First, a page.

Authors

Lucy D. Jones

First Advisor

Gary D. Mormino, Ph.D.

Second Advisor

Raymond Arsenault, Ph.D.

Third Advisor

Thomas Hallock, Ph.D.

Publisher

University of South Florida St. Petersburg

Document Type

Thesis

Language

en_US

Date Available

2012-03-28

Publication Date

2006

Date Issued

2006-04-11 00:00

Abstract

The late nineteenth and early twentieth century was a time of dynamic social and political change for Tampa, a growing city on Florida’s west coast. These changes led Tampa’s commercial-civic elite to look beyond the law, the militia, and the church for ways to maintain their sense of order. This thesis illustrates non-violent enforcement of the status quo via public works, specifically bridge construction over the Hillsborough River. Over a period of three decades, three different bridges were built at the same place, at Lafayette Street. Each time the bridge was built or replaced, it was ostensibly for a different reason. However, each time the financing, construction, and form of the bridge was the result of Tampa’s social, political, and economic systems. Development and maintenance of public works involves questions of private rights, property ownership, acquisition of capital, fiscal policy, and labor relations. Thus, in Tampa, the history of a bridge over the Hillsborough River becomes a stud of class and power within a growing southern city.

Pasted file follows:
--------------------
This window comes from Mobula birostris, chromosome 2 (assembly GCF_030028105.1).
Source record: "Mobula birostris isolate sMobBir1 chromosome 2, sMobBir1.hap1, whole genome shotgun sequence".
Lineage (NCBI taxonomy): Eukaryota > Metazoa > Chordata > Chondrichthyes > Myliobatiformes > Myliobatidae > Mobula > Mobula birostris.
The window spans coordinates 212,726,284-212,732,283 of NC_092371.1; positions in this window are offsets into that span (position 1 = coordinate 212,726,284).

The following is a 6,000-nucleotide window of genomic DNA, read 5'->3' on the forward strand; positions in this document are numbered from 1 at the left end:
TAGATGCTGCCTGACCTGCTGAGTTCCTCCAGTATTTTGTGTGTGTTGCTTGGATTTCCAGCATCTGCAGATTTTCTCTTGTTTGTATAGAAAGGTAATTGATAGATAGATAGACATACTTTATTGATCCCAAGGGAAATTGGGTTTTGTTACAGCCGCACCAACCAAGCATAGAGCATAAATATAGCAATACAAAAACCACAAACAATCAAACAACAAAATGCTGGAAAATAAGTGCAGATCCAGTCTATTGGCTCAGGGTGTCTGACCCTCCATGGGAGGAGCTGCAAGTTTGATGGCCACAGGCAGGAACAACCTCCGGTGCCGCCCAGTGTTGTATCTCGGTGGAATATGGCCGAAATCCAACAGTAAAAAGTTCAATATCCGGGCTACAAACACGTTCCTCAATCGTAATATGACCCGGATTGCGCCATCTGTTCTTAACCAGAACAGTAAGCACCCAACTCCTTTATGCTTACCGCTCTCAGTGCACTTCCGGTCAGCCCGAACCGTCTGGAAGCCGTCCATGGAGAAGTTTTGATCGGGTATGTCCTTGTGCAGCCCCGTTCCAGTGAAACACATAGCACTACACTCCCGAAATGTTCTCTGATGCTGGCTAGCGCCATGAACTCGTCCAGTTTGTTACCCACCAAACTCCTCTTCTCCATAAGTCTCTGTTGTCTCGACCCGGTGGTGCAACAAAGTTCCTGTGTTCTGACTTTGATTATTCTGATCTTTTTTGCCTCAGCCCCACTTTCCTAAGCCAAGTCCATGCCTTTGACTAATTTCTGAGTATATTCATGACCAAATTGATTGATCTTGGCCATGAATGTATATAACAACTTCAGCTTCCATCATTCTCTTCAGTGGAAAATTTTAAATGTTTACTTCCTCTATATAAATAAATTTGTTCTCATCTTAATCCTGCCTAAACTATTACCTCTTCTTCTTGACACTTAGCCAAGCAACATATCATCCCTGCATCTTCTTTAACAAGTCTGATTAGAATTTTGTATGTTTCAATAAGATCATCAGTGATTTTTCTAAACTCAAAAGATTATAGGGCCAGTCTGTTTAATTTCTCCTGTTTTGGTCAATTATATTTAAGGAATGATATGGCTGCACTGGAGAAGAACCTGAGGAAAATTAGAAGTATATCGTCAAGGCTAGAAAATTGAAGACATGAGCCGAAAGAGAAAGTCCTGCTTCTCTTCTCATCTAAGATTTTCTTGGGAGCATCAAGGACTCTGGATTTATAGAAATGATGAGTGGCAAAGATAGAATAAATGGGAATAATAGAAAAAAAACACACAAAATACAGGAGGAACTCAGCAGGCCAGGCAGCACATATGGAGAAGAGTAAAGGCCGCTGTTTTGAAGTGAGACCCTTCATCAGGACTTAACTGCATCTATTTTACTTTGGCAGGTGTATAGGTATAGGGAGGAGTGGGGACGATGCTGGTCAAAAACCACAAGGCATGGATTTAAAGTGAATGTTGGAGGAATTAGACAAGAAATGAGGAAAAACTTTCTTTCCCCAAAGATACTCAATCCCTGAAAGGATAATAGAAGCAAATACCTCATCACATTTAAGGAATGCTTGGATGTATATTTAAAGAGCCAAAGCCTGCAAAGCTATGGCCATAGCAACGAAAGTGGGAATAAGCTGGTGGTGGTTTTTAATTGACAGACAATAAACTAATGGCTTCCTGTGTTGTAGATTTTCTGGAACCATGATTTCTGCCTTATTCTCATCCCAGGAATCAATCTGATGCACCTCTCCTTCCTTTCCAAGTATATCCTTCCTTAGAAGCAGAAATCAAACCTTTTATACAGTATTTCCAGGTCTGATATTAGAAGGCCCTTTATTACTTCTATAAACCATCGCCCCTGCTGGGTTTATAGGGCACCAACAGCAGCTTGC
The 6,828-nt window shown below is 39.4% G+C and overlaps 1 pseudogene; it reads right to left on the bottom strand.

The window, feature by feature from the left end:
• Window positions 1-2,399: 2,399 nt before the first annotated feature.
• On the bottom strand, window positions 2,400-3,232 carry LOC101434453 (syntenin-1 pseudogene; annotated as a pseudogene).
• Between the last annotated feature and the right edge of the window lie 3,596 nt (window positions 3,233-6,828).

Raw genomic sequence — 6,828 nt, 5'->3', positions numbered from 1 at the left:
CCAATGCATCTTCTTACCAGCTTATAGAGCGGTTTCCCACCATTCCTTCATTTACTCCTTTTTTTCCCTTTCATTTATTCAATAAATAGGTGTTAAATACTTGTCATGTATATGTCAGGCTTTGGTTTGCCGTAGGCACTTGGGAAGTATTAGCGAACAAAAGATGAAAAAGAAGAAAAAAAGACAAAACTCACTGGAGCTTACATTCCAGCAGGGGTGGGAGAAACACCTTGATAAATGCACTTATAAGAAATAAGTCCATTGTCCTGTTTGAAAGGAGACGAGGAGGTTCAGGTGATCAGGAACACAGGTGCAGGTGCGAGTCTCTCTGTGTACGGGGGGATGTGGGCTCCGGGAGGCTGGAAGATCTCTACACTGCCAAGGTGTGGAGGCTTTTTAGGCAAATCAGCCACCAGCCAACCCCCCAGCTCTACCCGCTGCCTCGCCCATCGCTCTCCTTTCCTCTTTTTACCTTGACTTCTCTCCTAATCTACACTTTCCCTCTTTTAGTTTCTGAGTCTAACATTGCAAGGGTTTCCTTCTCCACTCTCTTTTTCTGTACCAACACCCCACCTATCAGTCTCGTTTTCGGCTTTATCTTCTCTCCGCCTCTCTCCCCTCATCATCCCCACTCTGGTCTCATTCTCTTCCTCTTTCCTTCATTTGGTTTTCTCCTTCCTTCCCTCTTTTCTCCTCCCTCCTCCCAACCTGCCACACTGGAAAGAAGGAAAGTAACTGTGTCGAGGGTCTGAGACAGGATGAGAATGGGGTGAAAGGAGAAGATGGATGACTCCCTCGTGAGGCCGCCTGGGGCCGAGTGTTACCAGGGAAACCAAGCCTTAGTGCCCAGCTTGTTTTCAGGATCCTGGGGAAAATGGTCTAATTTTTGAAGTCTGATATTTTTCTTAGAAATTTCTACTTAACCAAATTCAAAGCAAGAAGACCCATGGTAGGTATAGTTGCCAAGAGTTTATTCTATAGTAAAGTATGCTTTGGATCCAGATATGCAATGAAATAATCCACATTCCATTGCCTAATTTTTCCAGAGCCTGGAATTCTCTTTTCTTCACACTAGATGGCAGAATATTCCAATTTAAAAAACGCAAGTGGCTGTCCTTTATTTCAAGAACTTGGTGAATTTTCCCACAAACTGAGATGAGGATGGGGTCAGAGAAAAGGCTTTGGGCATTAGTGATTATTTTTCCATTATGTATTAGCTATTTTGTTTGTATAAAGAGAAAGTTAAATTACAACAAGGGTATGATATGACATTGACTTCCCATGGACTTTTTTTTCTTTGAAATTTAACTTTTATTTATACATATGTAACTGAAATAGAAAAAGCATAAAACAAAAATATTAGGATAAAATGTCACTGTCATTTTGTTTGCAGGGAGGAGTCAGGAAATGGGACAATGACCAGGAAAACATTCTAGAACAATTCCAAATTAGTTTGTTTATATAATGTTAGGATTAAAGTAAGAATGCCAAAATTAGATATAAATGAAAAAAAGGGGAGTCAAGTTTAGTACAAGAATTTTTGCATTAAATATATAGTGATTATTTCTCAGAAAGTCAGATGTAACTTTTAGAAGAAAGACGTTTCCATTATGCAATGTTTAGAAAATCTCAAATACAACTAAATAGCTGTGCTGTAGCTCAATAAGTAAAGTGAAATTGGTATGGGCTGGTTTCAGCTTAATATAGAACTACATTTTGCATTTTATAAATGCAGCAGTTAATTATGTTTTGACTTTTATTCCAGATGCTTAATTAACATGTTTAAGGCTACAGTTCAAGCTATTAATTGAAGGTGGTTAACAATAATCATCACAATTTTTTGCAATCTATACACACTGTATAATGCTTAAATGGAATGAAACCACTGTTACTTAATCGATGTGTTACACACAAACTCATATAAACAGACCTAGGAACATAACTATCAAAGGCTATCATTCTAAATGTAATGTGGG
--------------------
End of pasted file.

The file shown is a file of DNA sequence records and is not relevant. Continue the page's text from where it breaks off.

Comments

A thesis submitted in partial fulfillment of the requirements for the degree of Master of Liberal Arts, Department of Humanities, College of Arts and Sciences, University of South Florida St. Petersburg

Creative Commons License

Creative Commons Attribution-Noncommercial-No Derivative Works 4.0 License
This work is licensed under a Creative Commons Attribution-Noncommercial-No Derivative Works 4.0 License.

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